Three Great Imperatives
(Reference: Kim B. Clark, Excerpts from "Inaugural Response," October 11, 2005)
As I look forward to the future, my starting point is the mission of this university. We have a wonderful, inspired mission to build testimonies of the restored gospel of Jesus Christ; to educate our students with high quality; to prepare them for the responsibilities they will face; and to create here a wholesome, righteous community in which students may thrive spiritually, intellectually, and socially.
I like to summarize our mission with two words. The first is disciple. Our mission, our very purpose, is to educate, develop, and prepare disciples of the Lord Jesus Christ. This purpose is deeply rooted in this university. In a way that I have found remarkable, this is a student-centered university. It is that way by divine appointment. The Lord watches over this university in a direct and powerful way. He is mindful of the individual students who come here. Our purpose is to help them become His true followers, His true disciples, a light to the world.
The second word is leader. When I use that word I have in mind leadership with a small ‘l.' This is the kind of leadership we need in every part of every kind of organization in our society. We want our students to provide the kind of leadership that serves, and inspires-first and foremost in their families and in the Church, in their communities, and in their work. Listen to the words that Elder Eyring spoke four years ago about our students:
They will be natural leaders who know how to teach and how to learn. They will have the power to innovate and improve without requiring more of what money can buy. Those graduates of BYU-Idaho will become-and this is a prophesy that I am prepared to make and make solemnly-those graduates of BYU-Idaho will become legendary for their capacity to build the people around them and to add value wherever they serve (Elder Henry B. Eyring, A Steady, Upward Course, Brigham Young University-Idaho Devotional, September 18, 2001).
That is our mission. As we pursue that mission in the years ahead, I believe there are three great imperatives before us, three great things the Lord would have us do. The first is that we must raise substantially the quality of every aspect of the experience our students have. As good as it is today (and believe me, it is very, very good), every dimension of the BYU-Idaho experience-spiritual, intellectual, social-must increase in its quality. We must do all of this to better prepare our students for a very challenging world. This will require inspired innovation and important changes in many aspects of our work....
The second great imperative is to make a BYU-Idaho education available to many more of the young people of the Church. But this must be accomplished within the resources that the Board already has given us. We have begun this process with the three-track admission system. Because we learn and teach on this campus year-round, we serve many more students than the 11,600 or so who are on the campus at any one time. But we must continue to search for creative ways to organize, schedule, and calendar the educational experiences of our students so that more of them may come.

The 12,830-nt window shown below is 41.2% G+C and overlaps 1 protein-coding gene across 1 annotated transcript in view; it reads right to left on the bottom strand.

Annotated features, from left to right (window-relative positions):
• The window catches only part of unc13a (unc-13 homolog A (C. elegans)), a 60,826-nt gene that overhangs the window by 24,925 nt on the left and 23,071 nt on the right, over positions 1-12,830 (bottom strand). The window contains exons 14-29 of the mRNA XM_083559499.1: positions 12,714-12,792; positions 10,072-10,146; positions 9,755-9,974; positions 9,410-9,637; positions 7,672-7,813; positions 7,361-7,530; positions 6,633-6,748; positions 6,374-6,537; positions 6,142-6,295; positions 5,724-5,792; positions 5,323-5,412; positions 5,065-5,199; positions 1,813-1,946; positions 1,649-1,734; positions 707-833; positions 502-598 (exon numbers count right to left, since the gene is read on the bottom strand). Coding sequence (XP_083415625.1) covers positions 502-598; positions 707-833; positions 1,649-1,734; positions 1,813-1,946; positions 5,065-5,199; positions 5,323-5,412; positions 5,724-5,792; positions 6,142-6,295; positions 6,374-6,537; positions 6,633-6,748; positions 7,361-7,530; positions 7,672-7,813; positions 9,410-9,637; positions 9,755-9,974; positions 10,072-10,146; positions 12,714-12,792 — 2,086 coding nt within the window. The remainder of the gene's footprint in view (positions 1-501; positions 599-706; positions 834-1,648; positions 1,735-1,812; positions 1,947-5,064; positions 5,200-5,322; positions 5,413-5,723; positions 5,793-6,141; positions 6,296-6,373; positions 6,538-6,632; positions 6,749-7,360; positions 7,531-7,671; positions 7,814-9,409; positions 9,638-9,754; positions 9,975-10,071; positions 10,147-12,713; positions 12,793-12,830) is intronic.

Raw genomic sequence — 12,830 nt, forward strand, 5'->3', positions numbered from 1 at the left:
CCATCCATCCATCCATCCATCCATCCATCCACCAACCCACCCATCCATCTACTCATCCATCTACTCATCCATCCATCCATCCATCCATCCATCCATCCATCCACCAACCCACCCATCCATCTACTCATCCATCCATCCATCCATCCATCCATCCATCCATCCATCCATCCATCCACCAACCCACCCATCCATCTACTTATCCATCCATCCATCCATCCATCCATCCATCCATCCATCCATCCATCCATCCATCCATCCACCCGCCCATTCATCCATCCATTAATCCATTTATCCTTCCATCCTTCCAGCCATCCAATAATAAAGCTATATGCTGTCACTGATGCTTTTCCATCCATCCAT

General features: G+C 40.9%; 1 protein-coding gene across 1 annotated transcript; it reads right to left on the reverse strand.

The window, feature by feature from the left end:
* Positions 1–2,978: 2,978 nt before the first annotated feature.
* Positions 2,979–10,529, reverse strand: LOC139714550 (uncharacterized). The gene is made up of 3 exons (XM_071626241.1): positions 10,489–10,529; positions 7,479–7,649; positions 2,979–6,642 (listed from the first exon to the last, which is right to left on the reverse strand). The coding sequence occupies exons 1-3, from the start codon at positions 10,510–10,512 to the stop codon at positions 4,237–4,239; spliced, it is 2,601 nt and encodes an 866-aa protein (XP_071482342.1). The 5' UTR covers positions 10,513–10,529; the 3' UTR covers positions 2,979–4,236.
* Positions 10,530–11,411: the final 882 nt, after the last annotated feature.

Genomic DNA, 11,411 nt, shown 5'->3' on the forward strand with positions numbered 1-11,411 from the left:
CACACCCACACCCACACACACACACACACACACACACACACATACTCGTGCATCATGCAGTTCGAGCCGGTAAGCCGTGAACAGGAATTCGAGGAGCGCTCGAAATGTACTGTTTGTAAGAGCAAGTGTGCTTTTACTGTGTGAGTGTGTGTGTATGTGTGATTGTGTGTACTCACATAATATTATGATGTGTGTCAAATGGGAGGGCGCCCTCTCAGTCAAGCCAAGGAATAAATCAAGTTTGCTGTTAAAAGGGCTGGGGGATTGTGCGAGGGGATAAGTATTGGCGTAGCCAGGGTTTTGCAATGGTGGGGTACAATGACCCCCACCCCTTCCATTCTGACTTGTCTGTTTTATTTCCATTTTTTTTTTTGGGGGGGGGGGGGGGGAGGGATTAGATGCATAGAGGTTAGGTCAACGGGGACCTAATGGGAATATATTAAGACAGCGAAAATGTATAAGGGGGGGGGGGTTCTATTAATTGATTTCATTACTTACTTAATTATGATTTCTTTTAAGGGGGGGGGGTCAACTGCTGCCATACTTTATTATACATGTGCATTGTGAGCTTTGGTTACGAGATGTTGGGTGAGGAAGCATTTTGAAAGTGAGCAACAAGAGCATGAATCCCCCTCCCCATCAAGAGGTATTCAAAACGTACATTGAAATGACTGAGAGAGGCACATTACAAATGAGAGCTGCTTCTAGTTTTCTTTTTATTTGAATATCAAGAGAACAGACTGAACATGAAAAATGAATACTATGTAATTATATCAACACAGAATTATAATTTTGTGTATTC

As we do so, I am convinced that we will find new ways to use information technology to reach more students and to deepen the learning experience of those we touch. In a day not far from now, we will be able to break down the barriers of time and space and connect our students on internships or between semesters to the university and to each other and create outstanding, interactive educational experiences. In these experiences, students will teach one another in new and powerful ways. This capacity to educate effectively across time and space will allow us to leverage the capacity of the university and reach many more young people.
Imperative number three: we must lower the relative cost of education. BYU-Idaho is already a remarkably efficient school. We have taken to heart and learned well the lessons of the pioneers: modest, disciplined, doing more with less, taking good care of what we have, willing to consecrate what we have, and trust in the Lord. In the years ahead we must continue to put our culture and those pioneer lessons to good use. Even as we seek to increase quality and serve more students, we must pursue new ways to be more productive. We will not get there just by squeezing the organization, nor will we get there by cutting corners. Our path is one of consecration and deeper knowledge of the processes of learning and teaching. With that depth and that consecration will come new ways of learning and teaching that will yield a higher quality experience while requiring relatively fewer resources per student....
I believe that at BYU-Idaho we must learn to use new technologies and develop methods, materials, programs, and concepts that not only can be applied to our students on and off our campus, but also can be effectively and efficiently applied by others across the Church and, indeed, across the world. I am convinced that this university is in this valley where our pioneer heritage is deeply ingrained, where the people are humble and faithful, so that we can be a proving ground of great fidelity for education that will bless the young people of the Church worldwide.
View the entire Inagural Response of President Kim B. Clark.